BMW's Vision Next 100 Concept Will Learn to Drive Just Like You
Talk about shape-shifting.
If you know anything about BMW, you know the little company that uses the state colors of Bavaria for its logo has reinvented itself multiple times over its 100-year history. (Exhibit A: Airplanes. Exhibit B: Motorcycles. Exhibit C: Isetta and MINI. I won't go on.)
So it's no surprise that BMW is pushing its latest creation as the incarnation of the future of mobility itself. This week in Munich it unveiled the BMW Vision Next 100 Concept, a gull-wing-door coupe gilded in gold paint and triangle crosshatching. It is flanked by wide, saucer-covered wheels and boasts a "windshield" that is actually an augmented reality display.
Executives at the launch said they built the car, which comes with self-driving and automatic-drive modes, because in the not-too-distant future the majority of cars "will probably be completely self-driving."
"Future mobility will connect every area of people’s lives," said Harald Krüger, chairman of the board of management of BMW AG. "That’s where we see new opportunities for premium mobility."
He means that cars in the future will be totally connected to your phone, home computer-, tech and entertainment systems, and connected to each other—and that there should be a luxury ("premium") option for just such those type of cars. Of course.
Most of what we know about the Vision Next 100 Concept is 100 percent hypothetical. But dreaming is crucial in this business, and the car is a signal that BMW is doing all it can to stay ahead of everyone else when it comes to what the world will look like for personal transportation 10, 20, and 30 years from now. (A year ago, Mercedes introduced a self-driving concept vehicle called the F 015 that reenvisioned the car as a mobile living space, where riders would be chauffeured with many of the conveniences of a home or office.)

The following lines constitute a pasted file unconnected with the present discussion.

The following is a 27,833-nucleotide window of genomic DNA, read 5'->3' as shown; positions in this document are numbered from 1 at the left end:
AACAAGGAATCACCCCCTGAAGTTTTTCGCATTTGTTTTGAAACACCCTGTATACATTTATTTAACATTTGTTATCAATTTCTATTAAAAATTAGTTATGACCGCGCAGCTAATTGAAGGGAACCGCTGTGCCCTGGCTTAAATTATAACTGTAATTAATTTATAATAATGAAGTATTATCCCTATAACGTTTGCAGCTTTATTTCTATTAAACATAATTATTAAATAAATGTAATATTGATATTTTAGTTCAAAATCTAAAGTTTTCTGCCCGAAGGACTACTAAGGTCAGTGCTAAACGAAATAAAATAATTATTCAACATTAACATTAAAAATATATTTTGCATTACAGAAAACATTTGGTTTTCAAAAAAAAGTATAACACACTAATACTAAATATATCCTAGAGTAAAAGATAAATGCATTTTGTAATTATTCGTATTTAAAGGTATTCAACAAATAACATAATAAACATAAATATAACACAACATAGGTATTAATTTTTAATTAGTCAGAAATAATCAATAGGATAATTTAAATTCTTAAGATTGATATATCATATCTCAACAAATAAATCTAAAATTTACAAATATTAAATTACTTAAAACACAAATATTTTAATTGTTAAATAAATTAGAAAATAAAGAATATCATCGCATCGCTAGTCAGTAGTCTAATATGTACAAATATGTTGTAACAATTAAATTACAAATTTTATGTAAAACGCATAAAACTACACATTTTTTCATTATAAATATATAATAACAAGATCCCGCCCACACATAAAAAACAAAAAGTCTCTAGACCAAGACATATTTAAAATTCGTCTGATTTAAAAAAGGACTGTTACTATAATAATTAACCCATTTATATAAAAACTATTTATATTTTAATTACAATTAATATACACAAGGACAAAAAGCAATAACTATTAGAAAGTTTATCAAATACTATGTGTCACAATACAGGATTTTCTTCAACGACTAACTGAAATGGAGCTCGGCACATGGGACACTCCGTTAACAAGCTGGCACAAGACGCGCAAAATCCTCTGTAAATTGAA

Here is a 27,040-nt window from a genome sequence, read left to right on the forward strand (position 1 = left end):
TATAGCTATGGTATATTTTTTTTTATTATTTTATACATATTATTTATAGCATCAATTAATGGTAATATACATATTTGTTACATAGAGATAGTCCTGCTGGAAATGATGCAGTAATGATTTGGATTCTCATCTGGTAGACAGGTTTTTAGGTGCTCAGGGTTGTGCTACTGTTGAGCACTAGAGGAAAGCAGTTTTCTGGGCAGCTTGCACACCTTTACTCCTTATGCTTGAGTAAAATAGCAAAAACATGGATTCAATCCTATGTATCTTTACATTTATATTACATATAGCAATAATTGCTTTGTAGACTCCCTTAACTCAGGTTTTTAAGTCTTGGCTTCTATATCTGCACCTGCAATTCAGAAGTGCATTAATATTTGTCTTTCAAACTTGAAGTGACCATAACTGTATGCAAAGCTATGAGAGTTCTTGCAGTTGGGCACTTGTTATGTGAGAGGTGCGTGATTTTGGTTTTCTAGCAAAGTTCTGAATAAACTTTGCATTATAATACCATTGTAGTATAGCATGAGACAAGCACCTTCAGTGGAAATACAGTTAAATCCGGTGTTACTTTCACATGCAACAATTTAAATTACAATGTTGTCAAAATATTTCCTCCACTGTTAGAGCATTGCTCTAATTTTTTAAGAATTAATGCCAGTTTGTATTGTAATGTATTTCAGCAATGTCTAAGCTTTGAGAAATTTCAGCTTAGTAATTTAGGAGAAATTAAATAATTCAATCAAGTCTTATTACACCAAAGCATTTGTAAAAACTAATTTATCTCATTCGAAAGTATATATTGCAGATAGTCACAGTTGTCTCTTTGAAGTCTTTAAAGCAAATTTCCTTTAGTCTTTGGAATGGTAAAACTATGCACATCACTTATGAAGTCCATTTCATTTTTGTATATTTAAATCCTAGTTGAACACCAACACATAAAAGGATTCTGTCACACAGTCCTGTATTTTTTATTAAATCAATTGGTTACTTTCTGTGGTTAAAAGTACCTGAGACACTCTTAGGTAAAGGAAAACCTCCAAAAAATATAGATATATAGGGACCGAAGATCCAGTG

BMW's Vision Next 100 Concept comes with a "Boost" mode that enhances regular driving by doing such things as projecting optimal drive lines on the windshield. An "Ease" mode retracts the steering wheel, adjusts the seats, and clouds the windshield to use for entertainment. An intelligent "Companion" component studies the driving style and preferences of the primary driver of the car so that it can eventually perform some daily tasks and offer advice about how best to complete others. It will also be able to communicate with humans outside the car—for example, signaling pedestrians when it is safe to cross in front of the car while it is in self-driving mode.
In the meantime, the BMW Vision Next 100 will travel from Germany to be displayed in Beijing, London, and Los Angeles over the course of the year.